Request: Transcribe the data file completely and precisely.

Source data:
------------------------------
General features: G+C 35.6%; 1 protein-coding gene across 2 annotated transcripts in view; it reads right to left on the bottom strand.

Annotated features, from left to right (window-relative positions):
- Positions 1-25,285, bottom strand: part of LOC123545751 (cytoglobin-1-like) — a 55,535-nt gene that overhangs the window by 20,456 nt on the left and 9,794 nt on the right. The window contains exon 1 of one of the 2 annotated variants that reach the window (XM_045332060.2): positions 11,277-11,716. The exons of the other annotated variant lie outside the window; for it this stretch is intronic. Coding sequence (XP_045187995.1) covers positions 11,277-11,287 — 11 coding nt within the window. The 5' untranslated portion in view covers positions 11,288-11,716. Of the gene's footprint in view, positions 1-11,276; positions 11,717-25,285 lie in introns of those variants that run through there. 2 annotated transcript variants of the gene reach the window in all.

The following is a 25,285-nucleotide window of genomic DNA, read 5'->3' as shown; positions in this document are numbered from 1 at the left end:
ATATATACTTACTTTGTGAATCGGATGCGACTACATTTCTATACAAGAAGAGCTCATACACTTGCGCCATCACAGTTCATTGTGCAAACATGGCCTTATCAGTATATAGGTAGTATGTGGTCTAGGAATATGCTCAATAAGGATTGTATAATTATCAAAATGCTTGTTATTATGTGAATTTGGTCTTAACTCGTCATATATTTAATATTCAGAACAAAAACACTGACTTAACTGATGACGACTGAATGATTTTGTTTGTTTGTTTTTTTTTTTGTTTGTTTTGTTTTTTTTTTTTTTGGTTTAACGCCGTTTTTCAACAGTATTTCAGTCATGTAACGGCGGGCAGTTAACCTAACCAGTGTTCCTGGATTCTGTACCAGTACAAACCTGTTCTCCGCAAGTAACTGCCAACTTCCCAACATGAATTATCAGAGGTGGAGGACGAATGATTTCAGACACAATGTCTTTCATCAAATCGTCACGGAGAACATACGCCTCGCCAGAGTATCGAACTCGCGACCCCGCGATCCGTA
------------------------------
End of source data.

General features: G+C 35.6%; 1 protein-coding gene across 2 annotated transcripts in view; it reads right to left on the bottom strand.

Annotated features, from left to right (window-relative positions):
- Positions 1-25,285, bottom strand: part of LOC123545751 (cytoglobin-1-like) — a 55,535-nt gene that overhangs the window by 20,456 nt on the left and 9,794 nt on the right. The window contains exon 1 of one of the 2 annotated variants that reach the window (XM_045332060.2): positions 11,277-11,716. The exons of the other annotated variant lie outside the window; for it this stretch is intronic. Coding sequence (XP_045187995.1) covers positions 11,277-11,287 — 11 coding nt within the window. The 5' untranslated portion in view covers positions 11,288-11,716. Of the gene's footprint in view, positions 1-11,276; positions 11,717-25,285 lie in introns of those variants that run through there. 2 annotated transcript variants of the gene reach the window in all.

The following is a 25,285-nucleotide window of genomic DNA, read 5'->3' as shown; positions in this document are numbered from 1 at the left end:
ATATATACTTACTTTGTGAATCGGATGCGACTACATTTCTATACAAGAAGAGCTCATACACTTGCGCCATCACAGTTCATTGTGCAAACATGGCCTTATCAGTATATAGGTAGTATGTGGTCTAGGAATATGCTCAATAAGGATTGTATAATTATCAAAATGCTTGTTATTATGTGAATTTGGTCTTAACTCGTCATATATTTAATATTCAGAACAAAAACACTGACTTAACTGATGACGACTGAATGATTTTGTTTGTTTGTTTTTTTTTTTGTTTGTTTTGTTTTTTTTTTTTTTGGTTTAACGCCGTTTTTCAACAGTATTTCAGTCATGTAACGGCGGGCAGTTAACCTAACCAGTGTTCCTGGATTCTGTACCAGTACAAACCTGTTCTCCGCAAGTAACTGCCAACTTCCCAACATGAATTATCAGAGGTGGAGGACGAATGATTTCAGACACAATGTCTTTCATCAAATCGTCACGGAGAACATACGCCTCGCCAGAGTATCGAACTCGCGACCCCGCGATCCGTA